Standing outside the emergency exit to have a cigarette, the owner of a cafe in Marina Mall looks through the glass partition and into his near-empty restaurant.
Since adhering to a smoking ban in malls put into effect by the Department of Economic Development (DeD) at the beginning of July, the owner has seen a vast drop in sales.
The drop, he said, is not so much to do with customers not being allowed to smoke but the inefficient way the ban has been implemented.
As of July 1, any mall cafe or restaurant owners who still allowed smoking on their premises were to be given fines reaching up to Dh100,000, some cafe owners say, for repeat offenders.
Out of more than 80 food and beverage outlets, across the five biggest malls in Abu Dhabi city, 38 had not yet introduced the ban by the start of July.
More than three months later, that number has dropped by three quarters. But those who have cleared the smoke from their establishments have also seen their profits disappear as a result of the DeD's inability to enforce a blanket ban, said the owner.
"We don't have a problem with non-smoking. We were the first to introduce the ban, before Ramadan," said the owner, who was fined shortly before introducing no-smoking signs to his restaurant.
However, with one establishment in Marina Mall still allowing smoking - and several more still ignoring the ban in other malls across the city - there is an unfair advantage.
"If I'm suffering, don't let my neighbour, in the same mall ... they should stop smoking," he said.
After taking his complaint to officials, the owner was told the DeD did not have enough staff to tackle the problem all at once.
Another restaurant owner said: "When a decree is issued by the government, it should be implemented ... across all restaurants, across the food and beverage operators inside all the malls."
"It [the ban enforcement] should have been planned before it had started. They should have targeted all the malls in one go."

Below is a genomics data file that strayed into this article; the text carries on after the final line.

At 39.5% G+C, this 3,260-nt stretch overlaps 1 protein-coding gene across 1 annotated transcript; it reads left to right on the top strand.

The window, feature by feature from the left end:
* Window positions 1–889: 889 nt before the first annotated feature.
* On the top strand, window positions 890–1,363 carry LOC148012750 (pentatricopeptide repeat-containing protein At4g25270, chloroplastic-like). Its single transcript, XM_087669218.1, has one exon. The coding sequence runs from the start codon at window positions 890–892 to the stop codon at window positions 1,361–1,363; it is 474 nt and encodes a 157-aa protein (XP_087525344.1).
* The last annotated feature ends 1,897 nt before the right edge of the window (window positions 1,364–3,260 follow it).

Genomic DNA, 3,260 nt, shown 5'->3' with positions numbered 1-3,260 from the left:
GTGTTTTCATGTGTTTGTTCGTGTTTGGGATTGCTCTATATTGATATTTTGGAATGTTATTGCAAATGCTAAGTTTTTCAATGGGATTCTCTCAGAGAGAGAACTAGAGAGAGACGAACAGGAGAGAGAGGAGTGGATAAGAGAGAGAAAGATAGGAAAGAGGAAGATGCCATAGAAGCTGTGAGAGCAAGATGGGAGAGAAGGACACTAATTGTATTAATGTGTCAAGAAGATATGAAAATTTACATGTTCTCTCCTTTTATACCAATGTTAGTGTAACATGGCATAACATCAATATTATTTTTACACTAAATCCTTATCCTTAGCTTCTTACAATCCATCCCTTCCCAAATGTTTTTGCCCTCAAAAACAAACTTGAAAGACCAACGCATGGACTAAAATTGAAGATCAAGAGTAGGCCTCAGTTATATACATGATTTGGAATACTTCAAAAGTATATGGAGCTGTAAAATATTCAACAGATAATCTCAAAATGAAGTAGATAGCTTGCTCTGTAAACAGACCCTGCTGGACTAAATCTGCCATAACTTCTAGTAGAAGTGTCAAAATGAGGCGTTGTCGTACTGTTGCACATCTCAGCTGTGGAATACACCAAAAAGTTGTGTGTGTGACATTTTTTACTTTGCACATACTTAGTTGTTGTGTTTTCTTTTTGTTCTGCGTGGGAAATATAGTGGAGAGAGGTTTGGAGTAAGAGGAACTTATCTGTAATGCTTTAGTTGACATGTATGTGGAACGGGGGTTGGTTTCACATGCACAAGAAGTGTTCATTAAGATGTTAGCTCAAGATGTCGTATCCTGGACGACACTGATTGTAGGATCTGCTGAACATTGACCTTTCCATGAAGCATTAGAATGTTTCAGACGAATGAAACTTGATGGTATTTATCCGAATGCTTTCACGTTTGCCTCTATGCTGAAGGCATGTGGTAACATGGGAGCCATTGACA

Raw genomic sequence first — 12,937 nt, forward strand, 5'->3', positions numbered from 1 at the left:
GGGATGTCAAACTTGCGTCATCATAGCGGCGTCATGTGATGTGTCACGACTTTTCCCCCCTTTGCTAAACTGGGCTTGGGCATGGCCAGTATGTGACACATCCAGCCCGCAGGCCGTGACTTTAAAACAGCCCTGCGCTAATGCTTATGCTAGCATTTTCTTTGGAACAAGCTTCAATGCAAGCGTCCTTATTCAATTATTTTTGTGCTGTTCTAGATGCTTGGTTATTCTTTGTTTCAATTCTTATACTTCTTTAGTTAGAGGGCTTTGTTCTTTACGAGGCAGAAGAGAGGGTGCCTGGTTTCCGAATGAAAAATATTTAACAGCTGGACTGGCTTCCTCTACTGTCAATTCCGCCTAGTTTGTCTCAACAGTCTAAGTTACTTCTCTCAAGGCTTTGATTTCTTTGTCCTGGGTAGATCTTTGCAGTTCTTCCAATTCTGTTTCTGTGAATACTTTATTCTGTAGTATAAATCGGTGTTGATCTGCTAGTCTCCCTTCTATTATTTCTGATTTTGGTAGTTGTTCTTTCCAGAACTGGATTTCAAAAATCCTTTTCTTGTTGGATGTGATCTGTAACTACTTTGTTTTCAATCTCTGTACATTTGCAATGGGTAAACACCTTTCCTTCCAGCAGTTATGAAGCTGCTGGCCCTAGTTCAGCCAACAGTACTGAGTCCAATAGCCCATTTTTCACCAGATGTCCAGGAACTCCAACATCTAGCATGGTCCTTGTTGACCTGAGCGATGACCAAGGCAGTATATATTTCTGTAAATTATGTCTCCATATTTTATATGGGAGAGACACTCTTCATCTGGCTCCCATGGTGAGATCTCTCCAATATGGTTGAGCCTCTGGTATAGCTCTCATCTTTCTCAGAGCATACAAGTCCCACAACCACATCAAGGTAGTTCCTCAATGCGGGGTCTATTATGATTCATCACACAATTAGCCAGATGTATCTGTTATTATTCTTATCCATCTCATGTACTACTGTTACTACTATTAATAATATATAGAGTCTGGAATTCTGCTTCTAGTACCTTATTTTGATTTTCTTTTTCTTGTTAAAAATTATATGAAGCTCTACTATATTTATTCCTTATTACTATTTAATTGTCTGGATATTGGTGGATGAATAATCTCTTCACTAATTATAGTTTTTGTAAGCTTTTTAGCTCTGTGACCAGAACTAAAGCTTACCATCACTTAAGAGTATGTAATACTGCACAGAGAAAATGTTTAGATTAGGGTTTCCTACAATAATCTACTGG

Having so far been fined four times, Mr Emad Kara, the co-owner of Le Terrace, in Mushrif Mall, who says 75 per cent of his customers are smokers, has put the needs of his business above all else.
"I cannot cover ... the rental without shisha. I cannot stop. If I stop I will lose my business," he said.
Given the restaurant's outside area, the smoking ban should not apply to him, he added.
In Noir Cafe, a couple of fines were enough to make them introduce the ban, said Opeola Ohiyinka, a staff member.
"We sent the fines to the office but I told my manager there are still some shops in the mall that allow smoking," she said.
With many customers wanting to sit down for a coffee and a cigarette, they will go elsewhere in the mall.
Having spoken with the official who gave them their last fine, however, Ms Ohiyinka was told that every food and beverage outlet in every mall had been told about the conditions.
"If we had a smoking area, we would still have most customers. But we had too many fines," she said.
The message is the same from other cafe and restaurant owners - whether or not they agree with the smoking ban, it must be implemented correctly.
At one popular cafe, in Abu Dhabi Mall, no smoking would signal the end of the business, said a supervisor. "We have been fined twice. If we don't have smoking, we close the shop. No business, no anything."